Whenever we are confronted by a complex, convoluted problem, there’s always a danger in trying to offer simplistic solutions for them. At least solutions that seem simplistic. But recently I came across a profound quote that made me think, “That pretty much sums it up!”
Have you ever heard of Ravi Zacharias? If you haven’t, you ought to get acquainted with his work – his messages and books. Zacharias is an Indian-born, Canadian-American Christian apologist, a wise thinker and defender of biblical teachings. I’ve never met the man, but have discovered that listening to one of his messages for even a few minutes will provide you with more wisdom than you could glean from watching a month of commentaries on CNN, MSNBC and Fox News, 24/7 .
You can Google him and find dozens of his quotations, but here’s just one example – the one that speaks to the conundrum we’re facing today as a society. He said: “The reason we have 17,000 pages in our law books is because we cannot follow 10 lines in a tablet made of stone.”
The stone tablet he’s referring to is the one God gave to Moses bearing the Ten Commandments. I have no idea where Zacharias got the number 17,000, since it seems more laws are being written and enacted every day. There have to be more pages than that. But the point is clear: When the Lord gave us the Ten Commandments, He was saying in essence, “Keep it simple, stupid!”
Like the ancient Pharisees, who took great pride in inventing new laws and adding onto old ones, we seem to have laws governing just about everything. But they don’t keep us from behaving badly. I’m not sure there’s any regulation about blowing bubbles with bubble gum, but I suspect now that I’ve mentioned it, someone will write one.
The sad reality is, if our lives depended upon being able to recite the Ten Commandments – regardless of which version of the Bible we chose – most of us would composing our final farewells. Including many who profess to be followers of Jesus.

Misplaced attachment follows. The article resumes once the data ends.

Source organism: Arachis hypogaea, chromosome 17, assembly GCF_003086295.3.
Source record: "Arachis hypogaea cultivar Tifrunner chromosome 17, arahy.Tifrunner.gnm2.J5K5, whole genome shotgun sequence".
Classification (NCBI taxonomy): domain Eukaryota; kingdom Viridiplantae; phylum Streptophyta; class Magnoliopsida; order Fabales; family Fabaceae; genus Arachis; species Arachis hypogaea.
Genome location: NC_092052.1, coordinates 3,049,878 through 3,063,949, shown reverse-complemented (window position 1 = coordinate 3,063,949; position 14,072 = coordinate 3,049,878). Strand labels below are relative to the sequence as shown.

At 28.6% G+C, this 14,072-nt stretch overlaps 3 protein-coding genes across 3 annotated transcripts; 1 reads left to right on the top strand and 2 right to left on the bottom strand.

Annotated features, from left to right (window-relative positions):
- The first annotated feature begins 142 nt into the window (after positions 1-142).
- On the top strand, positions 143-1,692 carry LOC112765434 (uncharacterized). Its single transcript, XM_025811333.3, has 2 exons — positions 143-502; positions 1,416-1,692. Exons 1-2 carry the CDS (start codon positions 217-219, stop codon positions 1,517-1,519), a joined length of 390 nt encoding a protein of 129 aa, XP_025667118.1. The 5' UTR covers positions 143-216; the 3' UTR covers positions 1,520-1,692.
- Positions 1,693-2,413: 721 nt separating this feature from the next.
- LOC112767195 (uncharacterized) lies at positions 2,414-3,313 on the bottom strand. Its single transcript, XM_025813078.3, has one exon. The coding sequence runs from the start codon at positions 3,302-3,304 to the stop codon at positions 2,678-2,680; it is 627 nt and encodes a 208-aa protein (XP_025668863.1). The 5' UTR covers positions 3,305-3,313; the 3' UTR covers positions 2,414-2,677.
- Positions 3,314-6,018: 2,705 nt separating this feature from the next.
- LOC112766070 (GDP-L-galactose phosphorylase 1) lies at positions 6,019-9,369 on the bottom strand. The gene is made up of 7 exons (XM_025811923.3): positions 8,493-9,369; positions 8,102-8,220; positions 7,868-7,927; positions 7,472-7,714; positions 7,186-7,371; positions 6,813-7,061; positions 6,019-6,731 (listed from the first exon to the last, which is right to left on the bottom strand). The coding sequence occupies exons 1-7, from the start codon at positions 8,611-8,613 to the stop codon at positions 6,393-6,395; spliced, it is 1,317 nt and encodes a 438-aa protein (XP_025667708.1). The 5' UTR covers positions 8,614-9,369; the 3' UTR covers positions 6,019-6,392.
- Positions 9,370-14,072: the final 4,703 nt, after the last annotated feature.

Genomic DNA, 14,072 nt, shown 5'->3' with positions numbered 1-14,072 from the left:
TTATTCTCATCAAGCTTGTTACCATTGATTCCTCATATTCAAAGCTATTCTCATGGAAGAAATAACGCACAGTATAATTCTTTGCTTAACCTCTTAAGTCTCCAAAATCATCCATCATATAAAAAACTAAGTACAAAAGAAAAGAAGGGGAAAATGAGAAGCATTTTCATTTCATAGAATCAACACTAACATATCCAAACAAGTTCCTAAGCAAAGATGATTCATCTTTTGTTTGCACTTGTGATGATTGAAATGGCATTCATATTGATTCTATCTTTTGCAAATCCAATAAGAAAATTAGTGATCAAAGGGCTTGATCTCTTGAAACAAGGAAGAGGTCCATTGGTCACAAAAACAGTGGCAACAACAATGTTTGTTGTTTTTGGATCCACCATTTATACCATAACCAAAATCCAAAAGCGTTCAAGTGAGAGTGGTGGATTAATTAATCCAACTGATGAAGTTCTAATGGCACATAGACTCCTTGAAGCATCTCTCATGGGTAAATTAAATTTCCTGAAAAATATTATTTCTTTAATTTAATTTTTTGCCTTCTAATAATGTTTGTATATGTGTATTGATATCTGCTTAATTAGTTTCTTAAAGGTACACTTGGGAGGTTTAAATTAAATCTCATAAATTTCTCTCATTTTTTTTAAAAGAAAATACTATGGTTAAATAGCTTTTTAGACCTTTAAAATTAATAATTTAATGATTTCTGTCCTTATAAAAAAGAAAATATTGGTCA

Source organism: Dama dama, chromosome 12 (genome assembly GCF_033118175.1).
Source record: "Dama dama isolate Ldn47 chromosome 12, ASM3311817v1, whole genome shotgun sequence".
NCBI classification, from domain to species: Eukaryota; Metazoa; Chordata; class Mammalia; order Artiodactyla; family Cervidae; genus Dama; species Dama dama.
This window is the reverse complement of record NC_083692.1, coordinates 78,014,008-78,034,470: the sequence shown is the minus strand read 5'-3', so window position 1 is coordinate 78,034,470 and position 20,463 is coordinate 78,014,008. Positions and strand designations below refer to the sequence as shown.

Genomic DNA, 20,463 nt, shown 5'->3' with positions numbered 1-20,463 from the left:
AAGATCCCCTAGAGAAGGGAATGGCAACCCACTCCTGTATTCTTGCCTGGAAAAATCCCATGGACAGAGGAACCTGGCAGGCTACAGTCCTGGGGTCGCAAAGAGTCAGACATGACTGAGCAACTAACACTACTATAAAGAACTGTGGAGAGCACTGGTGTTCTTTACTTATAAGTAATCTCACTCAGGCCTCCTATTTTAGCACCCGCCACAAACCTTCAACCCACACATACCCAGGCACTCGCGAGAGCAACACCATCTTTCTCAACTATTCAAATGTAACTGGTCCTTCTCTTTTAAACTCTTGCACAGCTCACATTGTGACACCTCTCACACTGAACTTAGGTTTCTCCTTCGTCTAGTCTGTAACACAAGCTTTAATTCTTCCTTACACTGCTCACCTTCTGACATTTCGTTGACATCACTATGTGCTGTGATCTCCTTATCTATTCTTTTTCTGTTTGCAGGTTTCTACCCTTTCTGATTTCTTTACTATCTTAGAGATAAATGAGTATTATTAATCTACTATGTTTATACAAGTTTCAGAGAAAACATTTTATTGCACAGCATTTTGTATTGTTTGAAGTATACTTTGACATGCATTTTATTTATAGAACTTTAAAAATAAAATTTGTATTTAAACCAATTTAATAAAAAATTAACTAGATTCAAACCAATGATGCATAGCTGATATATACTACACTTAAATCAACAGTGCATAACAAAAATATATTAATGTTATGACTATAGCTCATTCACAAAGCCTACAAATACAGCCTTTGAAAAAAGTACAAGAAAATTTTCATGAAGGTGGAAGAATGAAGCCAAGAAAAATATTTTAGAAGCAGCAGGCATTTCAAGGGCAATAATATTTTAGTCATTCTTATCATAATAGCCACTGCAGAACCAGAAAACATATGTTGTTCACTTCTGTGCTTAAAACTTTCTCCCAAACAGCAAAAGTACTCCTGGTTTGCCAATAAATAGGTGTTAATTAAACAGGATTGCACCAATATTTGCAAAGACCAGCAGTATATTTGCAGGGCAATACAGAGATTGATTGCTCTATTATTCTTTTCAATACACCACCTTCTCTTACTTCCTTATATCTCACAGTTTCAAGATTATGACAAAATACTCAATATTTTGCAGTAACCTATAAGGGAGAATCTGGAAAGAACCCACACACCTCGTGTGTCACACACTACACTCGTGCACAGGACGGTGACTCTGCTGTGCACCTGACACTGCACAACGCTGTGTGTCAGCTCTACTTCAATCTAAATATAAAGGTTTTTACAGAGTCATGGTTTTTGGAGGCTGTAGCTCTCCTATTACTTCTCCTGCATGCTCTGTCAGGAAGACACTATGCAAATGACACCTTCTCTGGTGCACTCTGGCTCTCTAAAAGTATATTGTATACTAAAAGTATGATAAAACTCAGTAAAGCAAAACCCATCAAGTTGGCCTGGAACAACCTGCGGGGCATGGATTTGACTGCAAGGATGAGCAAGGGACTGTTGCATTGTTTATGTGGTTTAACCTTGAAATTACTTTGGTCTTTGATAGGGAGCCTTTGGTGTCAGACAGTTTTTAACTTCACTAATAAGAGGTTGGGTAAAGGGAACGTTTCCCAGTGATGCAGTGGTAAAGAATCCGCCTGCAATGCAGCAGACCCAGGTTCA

For a refresher, here they are, straight from Exodus 20 (and Deuteronomy 5):
- “You shall have no other gods before Me.”
- “You shall not make for yourself an idol (graven image)….”
- “You shall not take the name of the Lord your God in vain (misuse His name)….”
- “Remember the Sabbath day, to keep it holy….”
- “Honor your father and your mother….”
- “You shall not commit murder.”
- “You shall not commit adultery.”
- “You shall not steal.”
- “You shall not bear false witness (give false testimony) against your neighbor.”
- “You shall not covet…anything that belongs to your neighbor.”
Actually, God made the commandments even simpler. When asked what was the greatest or most important commandment, Jesus replied, "“You shall love the Lord your God with all your heart and with all your soul and with all your mind and with all your strength. The second is this: ‘You shall love your neighbor as yourself.’ There is no other commandment greater than these” (Mark 12:30-31). In other words, that’s all God asks of us. If we can keep just those two laws, no sweat!
The problems with this – and the reason we have many thousands of pages of laws – are obvious. Simple as they are, the Ten Commandments and the two greatest commandments cut against the grain of sinful humanity. For instance, there are so many other gods to choose from. Not only the imaginary ones for whom idols and statues are made, but also things like money, our careers, our children, our favorite sports teams – even ourselves.
Sadly, in an age of increasingly fractured families and irresponsible lifestyles, too many kids don’t even know their fathers to honor them. As for the “false witness” part, it’s become the operational standard for too many professions. And coveting, it seems have become the national pastime. We could continue going down the list.
So, nope. Let’s just keep churning out more laws, ones that people will continue to ignore or abuse. What’s a few thousand more we can disregard? Why try to do it God’s way when we can do it our way?